Saturday, April 2, 2011

Thoughts on Severe Weather Sunday Night, Part 1

That shortwave trough that is forecast to move through the central United States on Sunday into Monday is well on its way--we're finally beginning to clear out here in Seattle as the trough axis (and the accompanying cold front) has moved through.  Now it's out into the mountains and headed toward the plains...

In my last post I talked about how there was some ambiguity in the models with regards to the evolution of this trough, particularly as it moved into the plains.  The models have come into slightly better alignment, but many questions still remain about the complexity and exact consequences of this shortwave.  Nevertheless, the SPC has put out a slight risk of severe weather for much of the central part of the country on Sunday (and Monday, but we'll focus on Sunday right now...):
Fig 1 -- SPC day 2 outlook for Sunday, April 3, 2011 valid as of 1730Z, Saturday, April1, 2011.  From the SPC website.
A wide area from eastern Oklahoma up through northern Illinois is highlighted.  So what's the structure of this cyclone as it stands now in the models?

The GFS and the ECMWF models are in much better agreement for Sunday night than they used to be.  Here's the GFS 500mb forecast for 00Z Monday (Sunday evening):
Fig 2 -- GFS 36-hout forecast of 500mb winds (colors) and geopotential height (contours) for 00Z, Monday (Sunday night), April 4, 2011.  From the HOOT website.
The trough axis is very positively tilted (the axis extends from southwest to northeast) as it's entering the plains, which typically means that the surface low beneath is still strengthening.  However, I am not impressed with the coherency of the mid-level jets here--there's no particularly organized jet streak on the leading edge of the trough.  The ECMWF isn't any better on this:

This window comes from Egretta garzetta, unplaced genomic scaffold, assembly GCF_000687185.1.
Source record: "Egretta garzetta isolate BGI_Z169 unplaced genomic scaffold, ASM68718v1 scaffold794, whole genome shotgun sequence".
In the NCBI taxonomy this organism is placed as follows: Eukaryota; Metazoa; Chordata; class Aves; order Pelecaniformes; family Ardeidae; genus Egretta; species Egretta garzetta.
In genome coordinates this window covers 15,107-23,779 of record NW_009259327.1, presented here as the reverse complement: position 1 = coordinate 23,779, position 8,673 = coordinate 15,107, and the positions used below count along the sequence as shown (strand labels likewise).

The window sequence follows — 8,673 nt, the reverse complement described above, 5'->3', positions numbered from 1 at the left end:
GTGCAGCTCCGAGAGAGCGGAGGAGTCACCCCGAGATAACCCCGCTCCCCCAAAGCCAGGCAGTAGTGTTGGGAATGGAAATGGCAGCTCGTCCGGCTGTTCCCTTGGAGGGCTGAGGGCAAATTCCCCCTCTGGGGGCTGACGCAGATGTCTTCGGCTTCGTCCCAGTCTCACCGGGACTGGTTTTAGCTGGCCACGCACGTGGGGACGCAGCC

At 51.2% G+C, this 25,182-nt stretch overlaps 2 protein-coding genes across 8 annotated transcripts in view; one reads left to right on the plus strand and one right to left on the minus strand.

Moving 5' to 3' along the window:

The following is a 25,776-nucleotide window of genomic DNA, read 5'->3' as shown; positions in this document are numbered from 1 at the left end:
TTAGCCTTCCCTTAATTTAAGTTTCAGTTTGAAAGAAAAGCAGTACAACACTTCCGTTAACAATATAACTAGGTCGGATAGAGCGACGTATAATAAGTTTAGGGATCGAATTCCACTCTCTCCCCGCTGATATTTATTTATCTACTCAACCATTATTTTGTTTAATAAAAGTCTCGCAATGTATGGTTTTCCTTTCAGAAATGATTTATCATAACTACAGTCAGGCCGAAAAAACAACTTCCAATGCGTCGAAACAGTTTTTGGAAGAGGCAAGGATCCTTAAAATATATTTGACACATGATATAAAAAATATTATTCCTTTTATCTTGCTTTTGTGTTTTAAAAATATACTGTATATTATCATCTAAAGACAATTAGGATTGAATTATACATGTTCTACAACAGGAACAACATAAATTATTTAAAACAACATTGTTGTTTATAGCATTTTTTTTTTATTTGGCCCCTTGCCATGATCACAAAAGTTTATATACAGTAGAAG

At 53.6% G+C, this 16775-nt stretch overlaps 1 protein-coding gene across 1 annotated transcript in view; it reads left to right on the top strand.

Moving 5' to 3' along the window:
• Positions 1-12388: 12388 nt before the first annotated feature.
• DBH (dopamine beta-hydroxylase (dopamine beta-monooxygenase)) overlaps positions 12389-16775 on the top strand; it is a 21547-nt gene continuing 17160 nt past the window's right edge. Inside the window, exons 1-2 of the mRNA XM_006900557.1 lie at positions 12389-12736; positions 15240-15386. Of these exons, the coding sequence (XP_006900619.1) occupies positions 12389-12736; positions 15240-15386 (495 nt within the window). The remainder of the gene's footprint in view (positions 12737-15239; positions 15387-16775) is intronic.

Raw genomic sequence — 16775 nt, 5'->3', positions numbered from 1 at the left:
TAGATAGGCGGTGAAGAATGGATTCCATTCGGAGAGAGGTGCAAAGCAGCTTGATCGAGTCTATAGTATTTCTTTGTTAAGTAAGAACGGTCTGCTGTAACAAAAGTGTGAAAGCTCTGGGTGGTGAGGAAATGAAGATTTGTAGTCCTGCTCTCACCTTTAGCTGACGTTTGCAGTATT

Fig 3 -- ECMWF 48-hour forecast of 500mb winds (colors) and geopotential height (contours) for 00Z, Monday (Sunday night), April 4, 2011.  From the HOOT website.
The patterns shown by both models are very similar, so we tend to have a greater confidence in the upper-air forecast for this time.  However, like in the GFS, the wind pattern shown by the ECMWF seems rather disorganized.  There are definitely stronger winds on the leading side of the trough, but no organized jet streak.  Since the upper-air pattern and the surface pattern are very much coupled, such disorganization aloft tends to imply somewhat disorganized patterns at the surface as well.  More on that in a moment.

If we want more proof that the models have a handle on what's going on, here's the GFS surface forecast for 00Z this evening:
Fig 4 -- GFS 12-hour forecast of surface temperature (colors), mean sea-level pressure (contours) and winds (barbs)  for 00Z,Sunday (Saturday evening), April 3, 2011.  From the HOOT website.
We can see that as that shortwave is moving out of the mountains, a surface low is forecast to be forming this evening in eastern Montana.  If we look at the surface pressure trends in observations over the past three hours this afternoon (from around 12-3 PM central time) we see this:
Fig 5 -- 3-hour surface pressure trends as of 19Z, Saturday,  May 2, 2011.  From the College of DuPage.
In the image above, solid contours indicate pressure falls and dashed contours indicate pressure rises.  The yellow arrows are wind vectors.  Note that there is a strong center of pressure falls right in the area (southeastern Montana) where the GFS is forecasting the surface low to be developing this evening.  So, things seem to be verifying, at least in the short term.  Notice also that there is an area of pressure rises over the Great Lakes region.  With pressure rising to the east and falling to the west, this is going to increase the pressure gradient across the Great Plains and into the midwest.  A stronger pressure gradient means much stronger winds out of the south at the surface. This is going to help bring a lot of moisture northward from the Gulf of Mexico--fuel for the storms expected to fire tomorrow.

I have some work to do this afternoon, but I'll continue this evening with part 2--looking at how things are shaping up closer to the surface.

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